The theology of angels varies between individuals and denominations. In the fifth century, Christian philosopher Pseudo-Dionysius divided angels into 3 hierarchies with 9 orders, listing seraphim as the highest order and angels like Gabriel as the lowest. Only a few of Pseudo-Dionysius’ orders directly correspond to Scriptural proofs, but his observations about angels’ activity overlap with other listings of angels. He claimed angels can be divided into the following categories: seraphim, cherubim, thrones, dominions, virtues, powers, principalities, archangels, and angels.
His categories of angels as dominions, virtues, powers, or principalities are rooted in Ephesians 6:12, which is a verse about spiritual warfare in the heavenly realms. However, these words in the Greek refer to general governing authorities, not to specific categories of angels.
However, the context of the Ephesians passage does use these terms to speak to the hierarchy of demons—principalities, powers, rulers of darkness, and spiritual forces of evil—are the spirit beings that we should be doing warfare against through the mighty power of God (Ephesians 6:10-12). These verses set up the argument for the famous armor of God passage that follows (verses 13-18). The war being waged in the spirit world is precisely the reason we need armor, prayer, and the Holy Spirit’s power.
Perhaps a more provable angel hierarchy is supported by modern theologians (Dr. Charles Ryrie uses a similar list) who place the archangels at the top (Michael and possibly Gabriel), followed by other categories of angels. Sometimes, angels are divided into these groups: archangels, chief princes, ruling angels, guardian angels, seraphim, cherubim, elect angels, and living creatures, which are all terms used in Scripture. Note the following Scriptural references and determiners for each:
-Archangels—authoritative representatives for God; the Bible refers to archangels (plural), but only gives Michael’s name in connection to this term, as well as “chief prince.” (Jude 9, Revelation 12:7-8, 1 Thessalonians 4:16.). The angel Gabriel (Daniel 8:16, Daniel 9:20-21, Luke 1:19-27) is not given a title in Scripture, but many theologians consider him to be an archangel as well, since he and Michael are the only named angels in Scripture, besides Lucifer. Daniel 10 references the existence of more than “one of the chief princes.” Gabriel is certainly the most important angel messenger. He lists his credentials while appearing to Zechariah in Luke 1 by saying, “I am Gabriel. I stand in the presence of God. I have been sent to speak to you.” He also appears to Daniel and Mary. Lucifer (“light-giver” or “morning star”) is the angel who goes by “Satan” (“deceiver”) after his fall from heaven. He may have also been an archangel, given his name and influence in heaven.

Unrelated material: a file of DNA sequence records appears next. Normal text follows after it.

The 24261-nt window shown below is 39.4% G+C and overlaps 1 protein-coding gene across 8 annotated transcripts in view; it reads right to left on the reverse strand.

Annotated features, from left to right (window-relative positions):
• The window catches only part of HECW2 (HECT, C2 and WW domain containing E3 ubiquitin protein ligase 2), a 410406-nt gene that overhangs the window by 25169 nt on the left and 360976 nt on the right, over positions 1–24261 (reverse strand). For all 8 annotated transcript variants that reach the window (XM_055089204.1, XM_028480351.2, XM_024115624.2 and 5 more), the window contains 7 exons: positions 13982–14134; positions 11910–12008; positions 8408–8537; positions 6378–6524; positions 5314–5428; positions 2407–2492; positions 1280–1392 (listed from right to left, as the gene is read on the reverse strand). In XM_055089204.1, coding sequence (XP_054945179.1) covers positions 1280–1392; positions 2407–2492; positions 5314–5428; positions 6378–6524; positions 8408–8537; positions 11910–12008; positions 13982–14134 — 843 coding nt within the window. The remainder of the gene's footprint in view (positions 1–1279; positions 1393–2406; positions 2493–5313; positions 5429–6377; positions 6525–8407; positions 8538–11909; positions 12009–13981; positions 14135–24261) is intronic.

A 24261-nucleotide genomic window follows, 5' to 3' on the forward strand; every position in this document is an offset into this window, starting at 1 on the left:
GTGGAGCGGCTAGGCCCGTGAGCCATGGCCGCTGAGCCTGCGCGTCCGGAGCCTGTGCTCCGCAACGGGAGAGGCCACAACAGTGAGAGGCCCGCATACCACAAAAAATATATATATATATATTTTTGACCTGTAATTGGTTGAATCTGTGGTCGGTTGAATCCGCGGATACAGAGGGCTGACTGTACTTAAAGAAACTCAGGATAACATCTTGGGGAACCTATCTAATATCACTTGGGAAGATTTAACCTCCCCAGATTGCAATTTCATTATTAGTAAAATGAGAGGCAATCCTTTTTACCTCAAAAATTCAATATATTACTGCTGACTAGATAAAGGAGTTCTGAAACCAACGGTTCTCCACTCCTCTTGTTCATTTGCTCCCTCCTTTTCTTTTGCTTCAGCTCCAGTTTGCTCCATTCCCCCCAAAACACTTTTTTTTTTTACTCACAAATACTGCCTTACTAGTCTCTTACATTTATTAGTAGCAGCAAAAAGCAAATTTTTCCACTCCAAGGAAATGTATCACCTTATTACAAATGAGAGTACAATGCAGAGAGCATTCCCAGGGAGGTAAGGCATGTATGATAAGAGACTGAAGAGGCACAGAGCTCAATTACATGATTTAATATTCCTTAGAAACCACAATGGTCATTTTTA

-Chief princes—have authority and influence over earthly principalities and dominions (Daniel 10:13). Daniel 10 is a provocative look at angel hierarchy and duties. The messenger could not reach Daniel without the help of Michael. Perhaps chief princes are also archangels, or perhaps they are a sub-category of angels in leadership.
-Ruling angels—authoritative in the heavenly realm (Ephesians 3:10)
-Guardian angels—protect people, including children (Hebrews 1:14, Matthew 18:10, Psalm 91:11-12, Acts 12:15)
-Seraphim—designated to continually worship the Lord in heaven (Isaiah 6:1-3)
-Cherubim—guard the holiness of God, in heaven and on earth (Genesis 3:22-24, Ezekiel 10:1-22, Psalm 18:10, Exodus 25:18-22)
-Elect angels—with Jesus, they watch over earthly leaders (1 Timothy 5:21)
-Living creatures—celestial creatures who surround God (Ezekiel 1:5-14, Revelation 4:6-8)
Considering an angel hierarchy can broaden our understanding of the breadth of God’s love for mankind and the structure he has put in place to protect and communicate with us. An angel hierarchy provides a structure for understanding the complexities of the spirit world. It shows us the importance God places on spiritual warfare and the protection of the saints.
Daniel 9 and 10 contain a few sections where we can see the role of angels and the actual spiritual battle they are waging against Satan’s host of demons. While Revelation is apocryphal, the book of Daniel is a mixture of historical events and prophetic dreams. In Daniel 9, Gabriel comes to Daniel “in swift flight” while he is fasting and praying to deliver a prophetic message. In the next chapter, Daniel is visited by a different angel after another three weeks of fasting and prayer. The angel declares that when Daniel began to humble himself in prayer, the angel tried to bring him an answer. Yet for 21 days, the demon in charge of the Persian King Cyrus (demons also have a hierarchy) fought to keep the angel from reaching Daniel. Michael arrives to fight with this angel against the demon assigned to Cyrus. Together, Michael and the angel break off the evil spirit’s power, and the angel delivers the Lord’s prophecy to Daniel, who writes it down for God’s people to read. This passage reveals that angels and demons are assigned to humans—demons are assigned to deceive, injure, and kill, while angels are assigned to direct, protect, and wage war over their human charges.
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